As reported by the Associated Press, January 12, 2008.

UConn Reports on Care for Aged

In-Home Services Seen As Crucial

By Stephanie Reitz

Many Connecticut residents hope to stay in their homes as they age rather than move to nursing facilities, but they underestimate the cost of services and overestimate how much insurance and government programs will cover, according to a new report.

Compiled by the Center on Aging at the University of Connecticut Health Center, the report is the state's first overview of long-term care issues in more than 20 years. The findings are part of a broader assessment being presented Wednesday to legislators.

Some lawmakers and advocates for the elderly say Connecticut must prepare by putting more dollars toward in-home and community long-term care services, shifting away from its heavy emphasis on institutional-style facilities that currently get the lion's share of Medicaid funding.

The General Assembly commissioned the report to help lawmakers and state budget officials anticipate demand in the coming decades and decide how to allocate government funds to give people more say in where they live as they age.

Long-term care is defined as services for people of all ages with chronic illnesses or disabilities. They range from help with basic activities such as shopping and cleaning house to around-the-clock, intensive medical care.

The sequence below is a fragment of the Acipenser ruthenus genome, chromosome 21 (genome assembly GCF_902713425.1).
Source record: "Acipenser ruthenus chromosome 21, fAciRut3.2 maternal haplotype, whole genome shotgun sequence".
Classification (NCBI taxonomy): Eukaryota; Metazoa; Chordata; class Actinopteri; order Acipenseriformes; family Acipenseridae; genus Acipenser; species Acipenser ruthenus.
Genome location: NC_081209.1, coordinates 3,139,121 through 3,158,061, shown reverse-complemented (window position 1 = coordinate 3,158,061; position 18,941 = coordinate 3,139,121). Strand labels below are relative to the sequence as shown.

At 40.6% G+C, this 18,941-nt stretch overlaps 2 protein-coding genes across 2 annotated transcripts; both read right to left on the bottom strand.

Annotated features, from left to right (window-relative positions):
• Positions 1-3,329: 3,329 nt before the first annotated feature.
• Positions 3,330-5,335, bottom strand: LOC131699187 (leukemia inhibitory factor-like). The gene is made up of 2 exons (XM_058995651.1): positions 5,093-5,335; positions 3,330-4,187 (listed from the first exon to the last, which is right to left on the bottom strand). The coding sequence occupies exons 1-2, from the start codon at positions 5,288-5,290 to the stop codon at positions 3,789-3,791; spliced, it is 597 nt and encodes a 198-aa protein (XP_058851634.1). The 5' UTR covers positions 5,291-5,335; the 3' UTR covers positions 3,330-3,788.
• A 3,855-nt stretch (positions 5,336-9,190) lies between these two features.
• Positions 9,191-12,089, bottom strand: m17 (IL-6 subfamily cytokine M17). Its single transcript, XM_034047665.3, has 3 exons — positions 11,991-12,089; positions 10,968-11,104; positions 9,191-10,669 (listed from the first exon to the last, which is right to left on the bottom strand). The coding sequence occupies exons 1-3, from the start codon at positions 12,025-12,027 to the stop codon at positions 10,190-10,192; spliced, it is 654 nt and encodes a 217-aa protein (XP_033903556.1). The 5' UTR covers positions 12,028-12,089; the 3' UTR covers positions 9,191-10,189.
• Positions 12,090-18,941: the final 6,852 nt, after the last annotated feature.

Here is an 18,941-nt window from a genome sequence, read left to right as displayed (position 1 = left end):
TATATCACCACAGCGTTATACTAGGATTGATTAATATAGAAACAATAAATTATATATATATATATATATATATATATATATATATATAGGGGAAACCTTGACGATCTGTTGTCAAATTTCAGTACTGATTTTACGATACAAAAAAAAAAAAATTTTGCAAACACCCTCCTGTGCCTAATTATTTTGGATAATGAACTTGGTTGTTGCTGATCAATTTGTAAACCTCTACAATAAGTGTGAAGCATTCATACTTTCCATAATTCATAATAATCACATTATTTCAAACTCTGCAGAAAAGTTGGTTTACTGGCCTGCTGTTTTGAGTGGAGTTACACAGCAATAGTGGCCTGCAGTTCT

About 188,000 state residents currently need long-term care, but that is expected to reach at least 240,000 by 2030 as baby boomers become elderly and need more services, the report concludes.

Julie Evans Starr, executive director of the Connecticut Commission on Aging, said Medicaid covers some in-home and community services, but only for people whose disabilities or special circumstances qualify them for limited, specific programs.

The majority of people seeking in-home services so they can avoid nursing homes do not qualify for those programs or, in many cases, do not know they exist, she said.

"What we're pushing for is a system that respects people's wishes and choices, and one in which a person's location and services aren't dictated by arbitrary restrictions or the funding stream," she said.

About 32 percent of Connecticut's Medicaid spending goes to home and community-based services, placing it 26th among the states and close to the U.S. average.

Advocates for the elderly say that percentage is too low, and that some people who could stay at home with appropriate services may end up in more expensive nursing facilities simply because that is what Medicaid will pay for.

"The reality is that most people see a nursing home as a last resort and don't want to go there if there's any way to stay in their homes," said state Sen. Paul Doyle, D-Wethersfield, co-chairman of the legislature's Select Committee on Aging.

"It's a win-win for the state if we can keep people out of nursing homes for as long as possible," he said. "That care is more expensive, and that's not usually the option that people want for themselves."

Some Connecticut officials want the state to emulate Oregon, which spends about 70 percent of its Medicaid dollars on home and community-based programs.